How to Write Romance Faster

 

I’m working on my debut sci fi romance, Heart of the Jaguar, and I’ve been doing a lot of reading about how to write romance. It’s not as easy as you’d think, which is why so many beginning authors just give up.

One of the things I’ve struggled with is finding enough time to get my thoughts on paper (well, on computer…). I tend to go back and reread and edit what I’ve already written (and have already edited 5 times before!) , which just wastes so much time and really lowers my word count for the day.

So, I set off on a search for how to write romance faster and came across a post from author, Rachel Aaron. It describes how she increased her word count from 2,000 words or so per day, to 10,000! I had to read her post, because that just sounded way-out-there-unbelievably-unachievable to me.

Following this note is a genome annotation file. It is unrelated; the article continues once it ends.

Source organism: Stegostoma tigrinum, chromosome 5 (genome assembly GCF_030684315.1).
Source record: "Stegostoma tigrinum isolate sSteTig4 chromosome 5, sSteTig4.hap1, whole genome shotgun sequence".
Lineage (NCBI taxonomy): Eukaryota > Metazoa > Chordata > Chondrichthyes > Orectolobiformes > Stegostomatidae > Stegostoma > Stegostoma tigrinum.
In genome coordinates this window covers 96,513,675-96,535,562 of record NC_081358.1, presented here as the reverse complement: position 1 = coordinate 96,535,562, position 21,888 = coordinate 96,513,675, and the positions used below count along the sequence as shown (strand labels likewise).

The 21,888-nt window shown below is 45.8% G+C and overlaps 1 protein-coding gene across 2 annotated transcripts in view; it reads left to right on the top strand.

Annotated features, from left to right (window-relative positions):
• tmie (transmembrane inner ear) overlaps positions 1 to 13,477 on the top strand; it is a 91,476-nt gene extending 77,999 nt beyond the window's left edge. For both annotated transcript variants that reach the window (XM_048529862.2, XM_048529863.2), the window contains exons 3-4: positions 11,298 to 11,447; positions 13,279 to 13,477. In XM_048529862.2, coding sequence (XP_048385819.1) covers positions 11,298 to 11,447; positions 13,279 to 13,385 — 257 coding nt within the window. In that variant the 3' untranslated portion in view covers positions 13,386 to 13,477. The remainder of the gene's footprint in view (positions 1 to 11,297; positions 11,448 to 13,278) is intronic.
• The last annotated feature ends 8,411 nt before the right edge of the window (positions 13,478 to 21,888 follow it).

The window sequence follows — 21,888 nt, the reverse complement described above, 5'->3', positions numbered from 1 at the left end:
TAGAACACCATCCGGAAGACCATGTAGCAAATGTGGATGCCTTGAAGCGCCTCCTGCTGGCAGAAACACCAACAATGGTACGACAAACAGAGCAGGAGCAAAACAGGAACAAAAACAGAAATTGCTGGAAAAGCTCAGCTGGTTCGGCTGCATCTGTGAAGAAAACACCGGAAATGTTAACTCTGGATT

In a really tiny nutshell, her method is to:

  • Know what you are writing before you begin. In other words, take a few minutes (5 – 10) to make notes/make a list/describe what the scene should get across to the reader before attempting to actually write it.
  • Keep a log of the time of day and the places you write, plus your total word count for each day. This log can help you identify patterns that may increase your output. For example: maybe you’ll have a higher word count if you write at home. Or maybe in the local Starbucks. You might write more if you work on your book in the wee hours of the morning or late at night.
  • It helps to be excited about what you are crafting. If a scene isn’t working for you, it’s going to be harder for you to write it. Before you begin, “play the scene” in your mind like you’re watching a movie. If something doesn’t flow right, you can change it before you waste time writing, only to have to trash it during the editing stage.
  • This last one is my tip: avoid the internet while you are writing! It sucks you in, even if you are “just” researching something for your book. Make a note somewhere or highlight the area that you need to look up and go back to it after your writing day is over.

I can’t wait to try this out!

If you’d like to check out Rachel’s advice, you can read her full post here.

Thanks for reading!

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